"The American Lung Association's 2016 "State of the Air" report found continued improvement in air quality, but more than half (52.1%) of the people in the United States live in counties that have unhealthy levels of either ozone or particle pollution. The annual national air quality "report card" found that 166 million Americans live with unhealthy levels of air pollution, putting them at risk for premature death and other serious health effects like lung cancer, asthma attacks, cardiovascular damage, and developmental and reproductive harm.”[12]

AirNow: How to check your local air pollution levels

The Air Quality Index (AQI) is published by the EPA and updates levels of pollution including the AQI for particulate matter (PM 2.5). The information is available at and includes colored maps that help people understand the level of air pollution in their area. Map and forecast data are collected using federal reference or equivalent monitoring techniques or techniques approved by the state, local or tribal monitoring agencies. [13]

The Air Quality Index uses a rating system of 0 to 500 and six classes ranging from good to hazardous. Any concentration of PM 2.5 particles higher than 12 µg/m³ is a health concern and has a cautionary statement.

AQI levels and classifications and the link to PM 2.5 concentrations. [14]


PM 2.5 concentration in the air (µg/m³)

Levels of Health Concern

Cautionary Statements

0 to 50




51 to 100

12 to <35


Unusually sensitive people should consider reducing prolonged or heavy exertion.

101 to 150

35 to <55

Unhealthy for Sensitive Groups

People with heart or lung disease, older adults, and children should reduce prolonged or heavy exertion.

151 to 200

55 to <150


People with heart or lung disease, older adults, and children should avoid prolonged or heavy exertion. Everyone else should reduce prolonged or heavy exertion.

201 to 300

150 to <250

Very unhealthy

People with heart or lung disease, older adults, and children should avoid all physical activity outdoors. Everyone else should avoid prolonged or heavy exertion.

301 to 500



People with heart or lung disease, older adults, and children should remain indoors and keep activity levels low. Everyone else should avoid all physical activity outdoors.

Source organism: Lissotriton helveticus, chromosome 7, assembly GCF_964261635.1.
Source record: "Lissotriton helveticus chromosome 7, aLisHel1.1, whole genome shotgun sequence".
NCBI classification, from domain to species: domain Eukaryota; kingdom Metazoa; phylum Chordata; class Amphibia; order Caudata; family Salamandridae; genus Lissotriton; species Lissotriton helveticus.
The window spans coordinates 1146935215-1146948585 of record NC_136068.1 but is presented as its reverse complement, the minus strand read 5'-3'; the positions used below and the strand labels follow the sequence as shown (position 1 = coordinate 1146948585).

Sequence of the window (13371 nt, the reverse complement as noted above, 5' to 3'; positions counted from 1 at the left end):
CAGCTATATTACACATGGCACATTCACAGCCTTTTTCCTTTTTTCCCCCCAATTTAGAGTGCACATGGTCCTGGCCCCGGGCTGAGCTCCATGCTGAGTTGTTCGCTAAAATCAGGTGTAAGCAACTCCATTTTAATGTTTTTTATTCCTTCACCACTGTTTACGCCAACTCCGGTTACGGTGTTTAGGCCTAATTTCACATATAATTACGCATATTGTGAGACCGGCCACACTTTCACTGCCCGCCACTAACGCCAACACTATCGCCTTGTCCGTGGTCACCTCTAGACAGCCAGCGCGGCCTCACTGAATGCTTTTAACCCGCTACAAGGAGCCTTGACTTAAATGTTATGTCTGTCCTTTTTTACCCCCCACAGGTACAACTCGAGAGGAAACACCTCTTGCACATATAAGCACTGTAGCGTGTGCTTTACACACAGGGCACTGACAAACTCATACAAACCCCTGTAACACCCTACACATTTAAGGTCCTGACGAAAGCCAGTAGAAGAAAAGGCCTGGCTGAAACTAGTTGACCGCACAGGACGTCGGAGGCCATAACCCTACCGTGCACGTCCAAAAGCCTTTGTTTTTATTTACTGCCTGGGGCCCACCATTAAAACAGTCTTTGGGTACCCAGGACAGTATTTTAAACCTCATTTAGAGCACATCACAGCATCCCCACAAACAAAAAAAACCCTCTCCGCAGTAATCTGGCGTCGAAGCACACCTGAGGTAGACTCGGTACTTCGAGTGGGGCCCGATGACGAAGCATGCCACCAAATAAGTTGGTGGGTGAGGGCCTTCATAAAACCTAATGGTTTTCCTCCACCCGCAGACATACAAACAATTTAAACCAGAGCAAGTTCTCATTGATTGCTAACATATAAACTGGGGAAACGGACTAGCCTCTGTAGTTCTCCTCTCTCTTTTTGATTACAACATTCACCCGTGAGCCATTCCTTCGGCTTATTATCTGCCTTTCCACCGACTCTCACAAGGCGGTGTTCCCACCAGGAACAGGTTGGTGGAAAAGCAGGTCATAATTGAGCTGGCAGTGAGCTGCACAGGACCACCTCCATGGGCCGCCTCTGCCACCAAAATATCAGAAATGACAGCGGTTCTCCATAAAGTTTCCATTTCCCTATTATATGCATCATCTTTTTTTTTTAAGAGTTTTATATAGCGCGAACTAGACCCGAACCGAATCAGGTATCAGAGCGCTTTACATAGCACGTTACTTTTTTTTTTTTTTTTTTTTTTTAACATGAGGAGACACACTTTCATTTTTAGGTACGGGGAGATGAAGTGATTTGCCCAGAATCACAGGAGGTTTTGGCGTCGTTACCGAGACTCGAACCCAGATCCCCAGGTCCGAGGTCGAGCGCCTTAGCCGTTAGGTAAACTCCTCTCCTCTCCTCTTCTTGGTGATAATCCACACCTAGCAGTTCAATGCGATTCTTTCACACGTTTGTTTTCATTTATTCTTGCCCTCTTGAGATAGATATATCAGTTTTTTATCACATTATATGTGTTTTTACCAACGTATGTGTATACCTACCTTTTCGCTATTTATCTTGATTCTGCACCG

Air pollution: Mitigation and Filtration

Reducing air pollution at the source has received increased attention over the last 50 years, and various standards and regulations, such as the National Ambient Air Quality Standards, have come into effect. This has resulted in better awareness within the American population, who want to live a long and healthy life. . Filtering particulate matter in commercial and residential buildings is crucial to attain a good indoor air quality. That’s why Freudenberg Filtration Technologies has established itself as a manufacturer of top-quality filtration solutions. With over 60 years of filtration experience in general industrial air filtration, our experts develop filtration solutions that offer protection against fine dust in a wide variety of areas. Our filters are designed specifically to target particulate matter pollution and contribute to a healthy lifestyle for all Americans. Stay tuned for more information on our product range to filter particulate matter in your building.



[2] Teresa To, et al. "Progression from Asthma to Chronic Obstructive Pulmonary Disease. Is Air Pollution a Risk Factor?" American Journal of Respiratory and Critical Care Medicine, Vol. 194, No. 4 (2016), pp. 429-438.

[3] Pervin, T., Gerdtham, U.-G., & Lyttkens, C. H. (2008). Societal costs of air pollution-related health hazards: A review of methods and results. Cost Effectiveness and Resource Allocation : C/E, 6, 19.

[4] Jaramillo, P. et al. (2016). Air pollution emissions and damages from energy production in the U.S.: 2002–2011, Energy Policy, Volume 90, March 2016, Pages 202-211, ISSN 0301-4215,


[6] Hamra, Ghassan B. et al. (2014). Outdoor Particulate Matter Exposure and Lung Cancer: A Systematic Review and Meta-Analysis. Environ Health Perspect, 122(9), 906-911


[8] Correia, A. et al. (2013). The Effect of Air Pollution Control on Life Expectancy in the United States: An Analysis of 545 US counties for the period 2000 to 2007. Epidemiology (Cambridge, Mass.), 24(1), 23–31.